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Margaret Beckett: The hon. Gentleman can tell them that a bold move was made in the 1980s: the setting up of such things as agencies, which are at one remove from Government and carry out executive tasks. It is an agency that is carrying out this work.

Mr. John Maples (Stratford-on-Avon) (Con): But the Secretary of State designed the scheme herself; she did not have to introduce it. She announced it more than a year ago. Now she is saying that it was not until 14 March that she was aware of how badly wrong it was going—although many of us had been writing to her for weeks telling her that exactly this was going to happen. If she thinks that her Minister has been doing a good job she had better get a grip on the issue personally, or the payments will not even be made by the end of June.

May I ask the Secretary of State specifically whether the Government will compensate farmers who have had to incur loans and pay interest because of the late payments? May I remind her how fast the Government are to extract interest from their debtors when they are late in paying their taxes?

Margaret Beckett: The hon. Gentleman is right to observe that Members were saying that the scheme was going badly wrong. Members were saying that payments would not begin on 20 February. They were saying that entitlement notices would not be sent out. [Interruption.] I am not sure whether those who are groaning attend agriculture questions very often.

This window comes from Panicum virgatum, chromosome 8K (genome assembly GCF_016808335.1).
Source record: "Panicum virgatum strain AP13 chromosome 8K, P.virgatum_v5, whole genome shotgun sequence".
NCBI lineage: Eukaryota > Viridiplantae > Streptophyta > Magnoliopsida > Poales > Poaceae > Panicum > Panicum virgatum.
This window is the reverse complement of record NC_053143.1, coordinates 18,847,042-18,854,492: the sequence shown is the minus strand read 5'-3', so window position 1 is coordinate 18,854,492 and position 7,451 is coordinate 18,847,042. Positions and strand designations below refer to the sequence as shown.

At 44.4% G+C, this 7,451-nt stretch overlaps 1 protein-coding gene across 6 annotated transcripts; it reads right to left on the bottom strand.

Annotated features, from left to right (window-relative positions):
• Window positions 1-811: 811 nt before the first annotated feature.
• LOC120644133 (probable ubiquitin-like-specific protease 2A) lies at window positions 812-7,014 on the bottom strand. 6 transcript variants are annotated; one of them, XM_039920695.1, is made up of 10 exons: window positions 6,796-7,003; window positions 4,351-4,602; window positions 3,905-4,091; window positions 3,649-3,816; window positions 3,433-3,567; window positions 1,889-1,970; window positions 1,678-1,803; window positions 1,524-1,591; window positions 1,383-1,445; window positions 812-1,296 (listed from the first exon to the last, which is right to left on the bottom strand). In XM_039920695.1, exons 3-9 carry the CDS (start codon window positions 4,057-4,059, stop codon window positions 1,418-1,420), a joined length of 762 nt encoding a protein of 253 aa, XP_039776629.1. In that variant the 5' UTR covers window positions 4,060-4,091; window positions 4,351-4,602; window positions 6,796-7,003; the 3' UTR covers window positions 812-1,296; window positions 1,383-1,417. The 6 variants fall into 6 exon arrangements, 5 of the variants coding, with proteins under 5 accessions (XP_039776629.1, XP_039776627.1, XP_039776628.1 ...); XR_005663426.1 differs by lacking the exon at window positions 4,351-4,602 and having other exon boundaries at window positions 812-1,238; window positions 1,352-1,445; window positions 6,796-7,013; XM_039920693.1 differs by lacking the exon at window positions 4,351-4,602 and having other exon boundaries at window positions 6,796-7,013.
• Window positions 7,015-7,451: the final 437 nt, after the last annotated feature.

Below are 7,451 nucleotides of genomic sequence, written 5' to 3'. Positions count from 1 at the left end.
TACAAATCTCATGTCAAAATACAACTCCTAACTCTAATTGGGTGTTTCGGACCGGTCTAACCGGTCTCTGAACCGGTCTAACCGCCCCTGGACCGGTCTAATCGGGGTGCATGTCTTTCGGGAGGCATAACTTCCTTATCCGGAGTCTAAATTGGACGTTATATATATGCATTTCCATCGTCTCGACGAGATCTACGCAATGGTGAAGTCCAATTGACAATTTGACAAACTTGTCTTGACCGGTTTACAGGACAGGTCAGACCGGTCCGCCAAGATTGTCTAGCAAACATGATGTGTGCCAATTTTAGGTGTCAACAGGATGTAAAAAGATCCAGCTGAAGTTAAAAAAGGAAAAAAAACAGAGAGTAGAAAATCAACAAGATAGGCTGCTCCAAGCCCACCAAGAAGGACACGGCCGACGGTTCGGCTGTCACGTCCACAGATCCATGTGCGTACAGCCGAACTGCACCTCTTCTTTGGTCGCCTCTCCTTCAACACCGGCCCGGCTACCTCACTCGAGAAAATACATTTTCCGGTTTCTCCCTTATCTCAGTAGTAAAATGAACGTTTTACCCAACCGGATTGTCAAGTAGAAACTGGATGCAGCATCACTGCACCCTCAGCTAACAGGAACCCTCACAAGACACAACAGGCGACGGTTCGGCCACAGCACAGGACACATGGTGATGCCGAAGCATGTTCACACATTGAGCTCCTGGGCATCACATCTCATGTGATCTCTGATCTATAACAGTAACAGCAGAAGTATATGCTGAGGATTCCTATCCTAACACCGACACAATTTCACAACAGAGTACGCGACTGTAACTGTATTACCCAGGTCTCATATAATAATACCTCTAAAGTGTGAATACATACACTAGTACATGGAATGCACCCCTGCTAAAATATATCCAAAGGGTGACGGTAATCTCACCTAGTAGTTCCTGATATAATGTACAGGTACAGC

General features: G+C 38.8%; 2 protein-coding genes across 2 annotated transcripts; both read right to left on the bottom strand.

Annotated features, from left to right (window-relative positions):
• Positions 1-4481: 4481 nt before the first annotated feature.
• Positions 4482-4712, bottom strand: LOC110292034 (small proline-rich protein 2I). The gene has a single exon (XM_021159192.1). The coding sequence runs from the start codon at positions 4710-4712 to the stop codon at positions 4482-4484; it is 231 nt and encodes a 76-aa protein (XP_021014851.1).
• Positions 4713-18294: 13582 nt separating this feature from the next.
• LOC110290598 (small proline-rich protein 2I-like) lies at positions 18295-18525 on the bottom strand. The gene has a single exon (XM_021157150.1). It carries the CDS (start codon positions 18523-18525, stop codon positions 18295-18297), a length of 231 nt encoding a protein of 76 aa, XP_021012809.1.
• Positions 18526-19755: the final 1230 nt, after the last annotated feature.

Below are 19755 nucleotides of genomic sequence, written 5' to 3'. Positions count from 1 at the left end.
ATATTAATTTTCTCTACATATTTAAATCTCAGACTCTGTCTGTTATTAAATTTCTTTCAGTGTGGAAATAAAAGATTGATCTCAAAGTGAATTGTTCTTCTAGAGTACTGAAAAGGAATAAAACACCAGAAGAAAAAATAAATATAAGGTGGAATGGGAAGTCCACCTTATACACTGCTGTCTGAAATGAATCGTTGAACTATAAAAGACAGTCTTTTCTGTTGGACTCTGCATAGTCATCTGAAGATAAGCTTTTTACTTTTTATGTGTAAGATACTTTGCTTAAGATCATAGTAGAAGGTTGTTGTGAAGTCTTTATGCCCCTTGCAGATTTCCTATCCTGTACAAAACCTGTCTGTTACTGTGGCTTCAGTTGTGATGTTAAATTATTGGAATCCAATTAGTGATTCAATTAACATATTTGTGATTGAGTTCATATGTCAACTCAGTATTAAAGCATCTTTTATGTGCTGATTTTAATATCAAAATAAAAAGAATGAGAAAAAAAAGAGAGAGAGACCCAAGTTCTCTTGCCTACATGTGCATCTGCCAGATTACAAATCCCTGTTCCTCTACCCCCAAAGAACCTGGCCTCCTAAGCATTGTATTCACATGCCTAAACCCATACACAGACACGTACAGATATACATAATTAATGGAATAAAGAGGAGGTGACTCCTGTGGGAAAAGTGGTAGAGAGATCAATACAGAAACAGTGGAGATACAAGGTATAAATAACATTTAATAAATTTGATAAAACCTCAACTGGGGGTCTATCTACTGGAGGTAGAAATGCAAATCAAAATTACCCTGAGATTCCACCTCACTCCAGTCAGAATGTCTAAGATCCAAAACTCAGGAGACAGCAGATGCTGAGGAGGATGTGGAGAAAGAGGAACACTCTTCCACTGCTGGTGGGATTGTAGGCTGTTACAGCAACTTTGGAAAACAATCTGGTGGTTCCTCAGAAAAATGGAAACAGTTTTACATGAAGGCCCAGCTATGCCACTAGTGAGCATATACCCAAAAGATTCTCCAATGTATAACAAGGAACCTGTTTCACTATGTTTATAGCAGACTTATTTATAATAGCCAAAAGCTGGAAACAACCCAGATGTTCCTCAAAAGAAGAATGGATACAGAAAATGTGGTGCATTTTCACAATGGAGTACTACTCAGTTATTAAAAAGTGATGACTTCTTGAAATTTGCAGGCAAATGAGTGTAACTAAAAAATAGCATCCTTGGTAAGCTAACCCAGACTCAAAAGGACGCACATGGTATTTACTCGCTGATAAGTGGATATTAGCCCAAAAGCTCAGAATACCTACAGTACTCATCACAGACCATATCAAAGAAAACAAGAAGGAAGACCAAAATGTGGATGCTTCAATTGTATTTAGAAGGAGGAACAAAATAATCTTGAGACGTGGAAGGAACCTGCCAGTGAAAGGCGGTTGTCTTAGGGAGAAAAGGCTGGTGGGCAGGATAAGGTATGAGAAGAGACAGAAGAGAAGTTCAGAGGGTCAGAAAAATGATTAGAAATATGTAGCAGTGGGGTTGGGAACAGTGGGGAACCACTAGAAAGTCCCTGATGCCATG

Let me simply say to the hon. Gentleman that undoubtedly there were real concerns and anxieties, and that those were reflected at ministerial level. That is why the Minister in particular, and my officials, spent so much time working with the RPA. The fact is, however, that payments did begin when they were intended to, and notices did begin to go out when they were intended to. What did not happen was the dramatic ramping up of the speed of payments that was expected to follow. As late as 10 March, the RPA was still insisting to Ministers that more than 51 per cent. of payments would be made by the end of March, and 96 per cent. would be made by the end of June.

The issue of compensation has been raised before. I have already told the House that the payments window closes in June 2005—[Hon. Members: "2006."] I am sorry, I meant 2006. Farmers are probably even more aware of that than Members. They know perfectly well that payments are made throughout the window; that is why the question of interest does not arise.

Mr. Keith Simpson (Mid-Norfolk) (Con): The Secretary of State has attempted to slough off any
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ministerial responsibility, but if she looks at the report of the debate in Committee on the statutory instrument that set up the Rural Payments Agency she will find that I—along with many others, including some of her hon. Friends—questioned whether the agency's computer system would be able to handle what was being proposed then, let alone now. Given that that was five years ago, and most of her Ministers are still in place, where does the buck stop?

Margaret Beckett: If that was five years ago, it was long before the negotiations on CAP reform, for a start. Once the decisions had been made about the form and nature of the scheme, Ministers and stakeholder representatives of the industry spent time with the RPA seeking information and assurances on whether it could indeed handle the scheme within the time frame. Those assurances were given, and given categorically—to the extent that stakeholder representatives and Ministers came back immensely reassured and full of confidence that the RPA could handle the issues.

That was the position at the start. It has to some extent been asserted that the Government were warned from the beginning that the RPA could not handle the scheme. No, we were not: the RPA gave every assurance that it could indeed handle it. As for whether Ministers take responsibility, I am taking responsibility, which is why I removed the chief executive.